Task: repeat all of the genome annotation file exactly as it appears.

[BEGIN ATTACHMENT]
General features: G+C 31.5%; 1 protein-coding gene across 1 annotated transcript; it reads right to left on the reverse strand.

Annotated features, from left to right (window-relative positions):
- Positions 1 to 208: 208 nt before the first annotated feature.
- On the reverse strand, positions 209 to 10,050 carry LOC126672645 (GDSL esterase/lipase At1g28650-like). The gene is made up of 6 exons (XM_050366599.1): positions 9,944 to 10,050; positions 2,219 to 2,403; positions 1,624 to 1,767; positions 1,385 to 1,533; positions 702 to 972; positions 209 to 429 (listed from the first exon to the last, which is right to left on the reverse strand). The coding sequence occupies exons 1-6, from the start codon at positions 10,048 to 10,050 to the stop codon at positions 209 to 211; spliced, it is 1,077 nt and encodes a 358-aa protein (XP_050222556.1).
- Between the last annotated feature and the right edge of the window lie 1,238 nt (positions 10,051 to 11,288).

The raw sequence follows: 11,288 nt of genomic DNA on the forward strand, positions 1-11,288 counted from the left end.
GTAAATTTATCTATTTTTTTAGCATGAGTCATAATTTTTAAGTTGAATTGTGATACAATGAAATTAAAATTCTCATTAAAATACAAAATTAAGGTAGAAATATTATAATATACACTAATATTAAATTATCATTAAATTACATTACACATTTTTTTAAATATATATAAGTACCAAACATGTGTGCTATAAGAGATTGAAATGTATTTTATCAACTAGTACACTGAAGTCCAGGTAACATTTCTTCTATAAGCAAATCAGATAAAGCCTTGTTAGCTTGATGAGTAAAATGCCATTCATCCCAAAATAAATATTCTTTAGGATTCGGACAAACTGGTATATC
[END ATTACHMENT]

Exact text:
General features: G+C 31.5%; 1 protein-coding gene across 1 annotated transcript; it reads right to left on the reverse strand.

Annotated features, from left to right (window-relative positions):
- Positions 1 to 208: 208 nt before the first annotated feature.
- On the reverse strand, positions 209 to 10,050 carry LOC126672645 (GDSL esterase/lipase At1g28650-like). The gene is made up of 6 exons (XM_050366599.1): positions 9,944 to 10,050; positions 2,219 to 2,403; positions 1,624 to 1,767; positions 1,385 to 1,533; positions 702 to 972; positions 209 to 429 (listed from the first exon to the last, which is right to left on the reverse strand). The coding sequence occupies exons 1-6, from the start codon at positions 10,048 to 10,050 to the stop codon at positions 209 to 211; spliced, it is 1,077 nt and encodes a 358-aa protein (XP_050222556.1).
- Between the last annotated feature and the right edge of the window lie 1,238 nt (positions 10,051 to 11,288).

The raw sequence follows: 11,288 nt of genomic DNA on the forward strand, positions 1-11,288 counted from the left end.
GTAAATTTATCTATTTTTTTAGCATGAGTCATAATTTTTAAGTTGAATTGTGATACAATGAAATTAAAATTCTCATTAAAATACAAAATTAAGGTAGAAATATTATAATATACACTAATATTAAATTATCATTAAATTACATTACACATTTTTTTAAATATATATAAGTACCAAACATGTGTGCTATAAGAGATTGAAATGTATTTTATCAACTAGTACACTGAAGTCCAGGTAACATTTCTTCTATAAGCAAATCAGATAAAGCCTTGTTAGCTTGATGAGTAAAATGCCATTCATCCCAAAATAAATATTCTTTAGGATTCGGACAAACTGGTATATC